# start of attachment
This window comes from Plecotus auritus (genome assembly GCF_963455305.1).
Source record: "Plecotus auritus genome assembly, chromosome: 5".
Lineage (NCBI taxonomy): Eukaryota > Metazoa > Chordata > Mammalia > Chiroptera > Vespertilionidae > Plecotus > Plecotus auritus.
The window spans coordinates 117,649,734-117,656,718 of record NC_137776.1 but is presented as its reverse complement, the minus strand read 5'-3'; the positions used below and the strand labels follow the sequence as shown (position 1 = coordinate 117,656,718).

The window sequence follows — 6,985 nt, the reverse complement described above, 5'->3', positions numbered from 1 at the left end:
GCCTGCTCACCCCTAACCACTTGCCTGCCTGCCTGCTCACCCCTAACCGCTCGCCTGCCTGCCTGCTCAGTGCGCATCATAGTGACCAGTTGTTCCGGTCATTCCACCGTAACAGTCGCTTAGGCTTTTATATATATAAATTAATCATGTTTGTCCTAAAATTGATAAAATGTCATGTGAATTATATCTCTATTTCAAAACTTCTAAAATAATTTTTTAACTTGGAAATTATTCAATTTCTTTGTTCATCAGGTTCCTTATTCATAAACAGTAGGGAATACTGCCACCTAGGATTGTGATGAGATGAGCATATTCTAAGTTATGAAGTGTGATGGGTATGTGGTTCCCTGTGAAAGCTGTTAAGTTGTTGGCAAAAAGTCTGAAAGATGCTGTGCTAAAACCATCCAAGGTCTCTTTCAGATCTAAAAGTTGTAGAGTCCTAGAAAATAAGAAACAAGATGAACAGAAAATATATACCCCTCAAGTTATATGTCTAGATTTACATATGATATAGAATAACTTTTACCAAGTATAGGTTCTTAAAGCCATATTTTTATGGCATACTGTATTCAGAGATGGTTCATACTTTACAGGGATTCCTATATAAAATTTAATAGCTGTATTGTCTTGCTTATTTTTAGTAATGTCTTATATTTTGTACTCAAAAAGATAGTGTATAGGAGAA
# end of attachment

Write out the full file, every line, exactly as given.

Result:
This window comes from Plecotus auritus (genome assembly GCF_963455305.1).
Source record: "Plecotus auritus genome assembly, chromosome: 5".
Lineage (NCBI taxonomy): Eukaryota > Metazoa > Chordata > Mammalia > Chiroptera > Vespertilionidae > Plecotus > Plecotus auritus.
The window spans coordinates 117,649,734-117,656,718 of record NC_137776.1 but is presented as its reverse complement, the minus strand read 5'-3'; the positions used below and the strand labels follow the sequence as shown (position 1 = coordinate 117,656,718).

The window sequence follows — 6,985 nt, the reverse complement described above, 5'->3', positions numbered from 1 at the left end:
GCCTGCTCACCCCTAACCACTTGCCTGCCTGCCTGCTCACCCCTAACCGCTCGCCTGCCTGCCTGCTCAGTGCGCATCATAGTGACCAGTTGTTCCGGTCATTCCACCGTAACAGTCGCTTAGGCTTTTATATATATAAATTAATCATGTTTGTCCTAAAATTGATAAAATGTCATGTGAATTATATCTCTATTTCAAAACTTCTAAAATAATTTTTTAACTTGGAAATTATTCAATTTCTTTGTTCATCAGGTTCCTTATTCATAAACAGTAGGGAATACTGCCACCTAGGATTGTGATGAGATGAGCATATTCTAAGTTATGAAGTGTGATGGGTATGTGGTTCCCTGTGAAAGCTGTTAAGTTGTTGGCAAAAAGTCTGAAAGATGCTGTGCTAAAACCATCCAAGGTCTCTTTCAGATCTAAAAGTTGTAGAGTCCTAGAAAATAAGAAACAAGATGAACAGAAAATATATACCCCTCAAGTTATATGTCTAGATTTACATATGATATAGAATAACTTTTACCAAGTATAGGTTCTTAAAGCCATATTTTTATGGCATACTGTATTCAGAGATGGTTCATACTTTACAGGGATTCCTATATAAAATTTAATAGCTGTATTGTCTTGCTTATTTTTAGTAATGTCTTATATTTTGTACTCAAAAAGATAGTGTATAGGAGAA